Eargo fibers

Secondly, it just feels better. Discomfort is a huge reason for people losing interest in their conventional hearing aids. In research we conducted (with 2,019 respondents), 6% of people put away their hearing aids for good after not feeling comfortable using them. Having the hearing aid suspended allows for more air circulation in the ear canal – an often overlooked, but rather important element of a hearing aid.

The Eargo Max is listed at $1,850, or monthly payments of $86.

It’s also worth mentioning that this model was listed as one of TIME’s best inventions of 2018.

Eargo Neo: Sound Revival

The next step in the Eargo hierarchy, the Neo boasts better audio fidelity, better noise reduction, and better everything else. The biggest visible difference is the silicon Flexis, which are now called “Tetrapalms.” Instead of the thicker silicon fibers, these look more like tiny flower petals. It’s also the smallest and sleekest of the three devices.

The biggest benefit of the Eargo Neo is customizable sound profiles, where the user can perfectly craft their hearing aid’s range and frequency through an app.

These come in at $2,350, or monthly payments of $109.

Eargo Neo Hi-Fi

Currently at the peak of Eargo’s product range, the Neo Hi-Fi is the most premium product on offer. As technology has advanced, sound quality has increased to levels that Eargo claims are “better than nature intended.”

There isn’t much else differentiating the Hi-Fi from the regular Neo listed on their site, so all we can assume is that the quality of the product is just that much better. The Tetrapalms are now coloured black, if that does anything for you.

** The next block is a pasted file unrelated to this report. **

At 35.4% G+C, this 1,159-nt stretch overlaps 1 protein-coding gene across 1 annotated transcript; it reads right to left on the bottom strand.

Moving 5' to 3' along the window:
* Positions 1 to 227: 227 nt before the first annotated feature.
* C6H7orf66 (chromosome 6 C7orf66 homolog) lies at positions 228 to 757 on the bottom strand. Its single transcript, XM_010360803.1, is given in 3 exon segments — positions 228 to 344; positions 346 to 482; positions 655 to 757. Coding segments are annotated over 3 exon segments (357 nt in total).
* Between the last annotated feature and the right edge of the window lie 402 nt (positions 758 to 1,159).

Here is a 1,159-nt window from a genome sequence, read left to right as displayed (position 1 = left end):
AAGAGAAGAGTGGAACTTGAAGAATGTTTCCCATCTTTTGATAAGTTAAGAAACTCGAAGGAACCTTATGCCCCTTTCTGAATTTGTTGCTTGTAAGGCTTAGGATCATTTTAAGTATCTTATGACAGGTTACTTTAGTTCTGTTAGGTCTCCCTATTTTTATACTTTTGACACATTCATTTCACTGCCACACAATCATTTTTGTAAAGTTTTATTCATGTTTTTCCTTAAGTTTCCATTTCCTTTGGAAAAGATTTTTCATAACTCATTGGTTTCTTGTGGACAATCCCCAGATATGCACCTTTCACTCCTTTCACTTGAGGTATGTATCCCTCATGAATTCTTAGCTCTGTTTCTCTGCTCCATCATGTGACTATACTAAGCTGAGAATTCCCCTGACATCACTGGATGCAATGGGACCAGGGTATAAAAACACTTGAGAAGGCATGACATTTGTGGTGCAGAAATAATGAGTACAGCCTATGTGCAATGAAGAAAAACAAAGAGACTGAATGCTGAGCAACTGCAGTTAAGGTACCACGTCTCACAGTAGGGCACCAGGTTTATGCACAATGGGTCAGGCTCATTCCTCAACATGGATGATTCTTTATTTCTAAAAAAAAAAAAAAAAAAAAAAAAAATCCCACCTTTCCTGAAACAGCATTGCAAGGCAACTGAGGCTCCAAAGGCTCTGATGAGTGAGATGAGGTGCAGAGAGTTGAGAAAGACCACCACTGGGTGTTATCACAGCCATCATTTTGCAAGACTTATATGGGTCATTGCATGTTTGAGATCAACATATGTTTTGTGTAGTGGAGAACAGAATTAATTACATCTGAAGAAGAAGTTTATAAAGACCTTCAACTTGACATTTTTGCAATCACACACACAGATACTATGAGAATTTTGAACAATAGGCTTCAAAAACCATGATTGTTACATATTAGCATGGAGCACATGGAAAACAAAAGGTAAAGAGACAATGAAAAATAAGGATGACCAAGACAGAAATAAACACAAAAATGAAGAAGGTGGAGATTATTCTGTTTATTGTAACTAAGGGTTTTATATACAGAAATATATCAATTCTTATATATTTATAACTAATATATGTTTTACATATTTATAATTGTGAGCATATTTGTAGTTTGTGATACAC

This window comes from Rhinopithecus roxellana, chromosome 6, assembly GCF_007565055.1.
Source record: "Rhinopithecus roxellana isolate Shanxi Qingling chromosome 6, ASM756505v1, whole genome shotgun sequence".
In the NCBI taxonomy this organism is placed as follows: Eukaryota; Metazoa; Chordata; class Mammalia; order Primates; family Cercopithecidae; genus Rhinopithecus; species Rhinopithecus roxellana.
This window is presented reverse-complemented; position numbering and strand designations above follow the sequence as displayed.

These come in at $2,650, or monthly payments of $123.

What do people say?

Enough of the specs – what do actual customers think? The Eargo website boasts some impressive Google reviews, but if you think there might be any kind of bias there, we can look elsewhere.

Firstly, we have some glowing news pieces from respected publications like Forbes and Wired. Some more specialized hearing aid-based websites, like Hearing Aid Know and Retirement Living, have also given their two cents. All four of these publications have only great things to say, with only the smallest negligible qualms.

All in all

Eargo prides itself on five main features: invisibility, comfort, natural sound, support, and portable rechargeability. There are visible and impressive efforts toward all five of these goals, and – while everyone’s experience will vary – it’s hard to deny that they succeed in every one of them.

It’s worth poking around Eargo’s website to see if the company’s hearing aids look like the kind of product for you.

Duncan Lambden

Duncan Lambden

Writer

Duncan is an Australian-born American-raised creative writer with a passion for healthy ears. He continues to build upon his audiology qualifications with research and various courses. Duncan has been working alongside Florida-based audiologist Lindsey Banks, Au.D., to make sure that Clear Living has the most up-to-date content.

Comments

  1. Don Strusburg says:

    These are not hearing aids. They are hearing amplifiers. Way over priced for hearing amplifiers.